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Our thanks to the Arts and Humanities Research Council for funding the Madness and Literature Network. Each year the AHRC provides funding from the Government to support research and postgraduate study in the arts and humanities, from archaeology and English literature to design and dance. The range of research supported by this investment of public funds not only provides social and cultural benefits but also contributes to the economic success of the UK. Further information on the AHRC is available on their website.

This project builds on a current project with The Leverhulme Trust on the representation of madness in post-war British and American Fiction. Membership to the Madness and Literature Network is free - Please register under ‘New User Registration’. Benefits of membership include the possibility of attending our invitation-only seminars, being kept fully informed of developments in the broad field of Health Humanities here at Nottingham, and the opportunity to submit fully peer-reviewed book reviews to our database, which will be accredited to the submitting reviewer.

Please note, you are welcome to use these resources and the website for teaching or other purposes, however please do drop us a line and let us know how you are finding the site, or any suggestions you may have for improvements. charlotte.l.baker@nottingham.ac.uk. Thank you.

Bibliography of First-Person Narratives of Madness in English (5th edition)

The 5th edition of the Bibliography of First-Person Narratives of Madness in English is available for download (PDF)

1st International Health Humanities Conference: Madness and Literature was held at Nottingham 6th - 8th August 2010

1st International Health Humanities Conference: Madness and Literature was held at Nottingham 6th - 8th August 2010. See 'Seminars and Conference' for further details.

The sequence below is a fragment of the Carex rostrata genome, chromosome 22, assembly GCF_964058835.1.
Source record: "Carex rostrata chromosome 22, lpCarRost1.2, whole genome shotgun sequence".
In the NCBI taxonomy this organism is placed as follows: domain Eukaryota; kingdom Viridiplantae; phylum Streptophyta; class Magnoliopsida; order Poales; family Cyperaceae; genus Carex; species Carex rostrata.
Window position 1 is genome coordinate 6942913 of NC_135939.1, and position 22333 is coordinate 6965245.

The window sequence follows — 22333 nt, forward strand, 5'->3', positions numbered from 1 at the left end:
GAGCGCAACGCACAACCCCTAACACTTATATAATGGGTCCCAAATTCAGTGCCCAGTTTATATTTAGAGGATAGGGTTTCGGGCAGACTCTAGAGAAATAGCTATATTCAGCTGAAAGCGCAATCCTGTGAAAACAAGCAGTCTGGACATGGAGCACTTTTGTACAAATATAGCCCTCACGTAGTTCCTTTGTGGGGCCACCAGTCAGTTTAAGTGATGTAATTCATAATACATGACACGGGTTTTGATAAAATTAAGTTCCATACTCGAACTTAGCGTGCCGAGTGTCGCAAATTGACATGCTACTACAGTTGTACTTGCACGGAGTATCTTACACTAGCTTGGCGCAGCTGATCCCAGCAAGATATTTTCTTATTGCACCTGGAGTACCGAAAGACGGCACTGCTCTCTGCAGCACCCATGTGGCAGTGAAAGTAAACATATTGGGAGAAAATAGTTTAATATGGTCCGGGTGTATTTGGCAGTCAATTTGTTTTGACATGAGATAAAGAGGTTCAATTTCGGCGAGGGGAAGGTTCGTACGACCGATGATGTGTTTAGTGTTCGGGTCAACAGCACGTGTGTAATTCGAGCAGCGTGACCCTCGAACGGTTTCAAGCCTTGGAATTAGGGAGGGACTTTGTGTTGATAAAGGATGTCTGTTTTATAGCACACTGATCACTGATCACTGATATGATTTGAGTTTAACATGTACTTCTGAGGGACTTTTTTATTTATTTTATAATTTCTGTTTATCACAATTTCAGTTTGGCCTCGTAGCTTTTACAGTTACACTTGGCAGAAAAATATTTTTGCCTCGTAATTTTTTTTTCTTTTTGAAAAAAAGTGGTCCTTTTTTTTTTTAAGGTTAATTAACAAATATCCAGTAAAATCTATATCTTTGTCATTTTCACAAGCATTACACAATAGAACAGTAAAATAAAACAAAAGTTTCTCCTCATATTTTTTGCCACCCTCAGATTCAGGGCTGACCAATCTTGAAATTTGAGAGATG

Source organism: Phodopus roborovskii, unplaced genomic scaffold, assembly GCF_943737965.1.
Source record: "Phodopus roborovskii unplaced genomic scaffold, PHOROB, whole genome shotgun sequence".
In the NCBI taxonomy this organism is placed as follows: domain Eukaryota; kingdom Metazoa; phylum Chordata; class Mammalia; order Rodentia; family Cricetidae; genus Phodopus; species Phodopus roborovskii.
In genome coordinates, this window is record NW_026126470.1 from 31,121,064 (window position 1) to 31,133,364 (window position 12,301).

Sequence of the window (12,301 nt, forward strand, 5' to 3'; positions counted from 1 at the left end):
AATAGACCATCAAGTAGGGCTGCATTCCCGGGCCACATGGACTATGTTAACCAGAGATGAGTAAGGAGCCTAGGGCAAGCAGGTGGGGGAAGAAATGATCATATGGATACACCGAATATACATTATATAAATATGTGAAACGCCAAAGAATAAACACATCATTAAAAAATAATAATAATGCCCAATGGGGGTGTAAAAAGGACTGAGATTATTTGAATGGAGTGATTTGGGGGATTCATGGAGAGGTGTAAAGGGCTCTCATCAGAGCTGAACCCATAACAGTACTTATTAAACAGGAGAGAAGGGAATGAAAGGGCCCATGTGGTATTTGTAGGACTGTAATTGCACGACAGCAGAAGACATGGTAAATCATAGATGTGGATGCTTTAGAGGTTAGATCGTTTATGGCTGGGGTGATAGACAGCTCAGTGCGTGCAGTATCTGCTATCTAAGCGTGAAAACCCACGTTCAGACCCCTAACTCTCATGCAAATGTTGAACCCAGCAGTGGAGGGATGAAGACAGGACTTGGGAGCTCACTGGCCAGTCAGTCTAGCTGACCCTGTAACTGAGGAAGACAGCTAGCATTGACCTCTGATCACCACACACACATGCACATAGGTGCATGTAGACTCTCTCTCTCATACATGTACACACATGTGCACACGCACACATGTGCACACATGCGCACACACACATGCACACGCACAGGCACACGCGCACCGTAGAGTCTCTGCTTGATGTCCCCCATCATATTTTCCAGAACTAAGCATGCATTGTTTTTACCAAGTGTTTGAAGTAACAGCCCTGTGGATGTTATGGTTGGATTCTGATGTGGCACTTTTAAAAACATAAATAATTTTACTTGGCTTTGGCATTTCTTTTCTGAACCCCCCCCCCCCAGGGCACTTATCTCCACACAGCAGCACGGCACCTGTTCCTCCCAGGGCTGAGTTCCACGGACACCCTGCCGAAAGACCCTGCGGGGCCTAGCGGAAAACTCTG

1st International Health Humanities Conference: Madness and Literature - Conference Programme

Revealing Read

One Flew over the Cuckoo's Nest

By Ken Kesey

Review

Ken Kesey’s novel is an iconic, classic text on madness and psychiatric institutions in the USA.  Its popularity was vastly increased when it was made into a film in 1975 starring Jack Nicholson.  It has grossly influenced the public’s view of psychiatric inpatient care from its publication in 1962, and continues to do so. The novel is narrated by ‘Chief’ Bromden, an American Indian who is electively mute and thus, as the staff assume, stupid.  In fact, Bromden is insightful and perceives the power abuses around him with an acute eye.  Notions of good and evil are both blurred and maintained within the same novel – through the characters of Randle McMurphy and Nurse Ratched.  McMurphy, feigning elements of psychopathy in order to evade prison duties, both liberates and paradoxically abuses patients in similar power-driven ways as the staff themselves.  Nurse Ratched, on the other hand, rules the ward with a rod of iron, controlling through fear not only the patients but the doctors themselves with a chillingly superficial benevolent manner.  Fortunately, jailors masquerading as nurses are becoming rarer as treatment attitudes towards patients with mental illness grow ever more sympathetic.  With psychosurgery now rare and ECT, whilst still controversial, more refined than in the 1960’s, this element of the text stands as a testimony to the well-intentioned but at times horrific history of psychiatry.  The image of a brain damaged McMurphy being wheeled back on to the ward following a lobotomy – performed not because of acute and enduring mental illness but because of defiance against the psychiatric system and the abusive staff within it – is one that sticks in the mind long after the text is finished.   

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The School of English Studies
in collaboration with the Schools of Nursing and Sociology and Social Policy

MA in Health Communication
(by web-based distance learning)

Meeting the challenges of communication - The MA programme in Health Communication provides a unique opportunity to investigate language and communication in various health care contexts. The course gives students a thorough grounding in the concepts, theories and research methods used in this area.

MA in Health Communication PDF Leaflet

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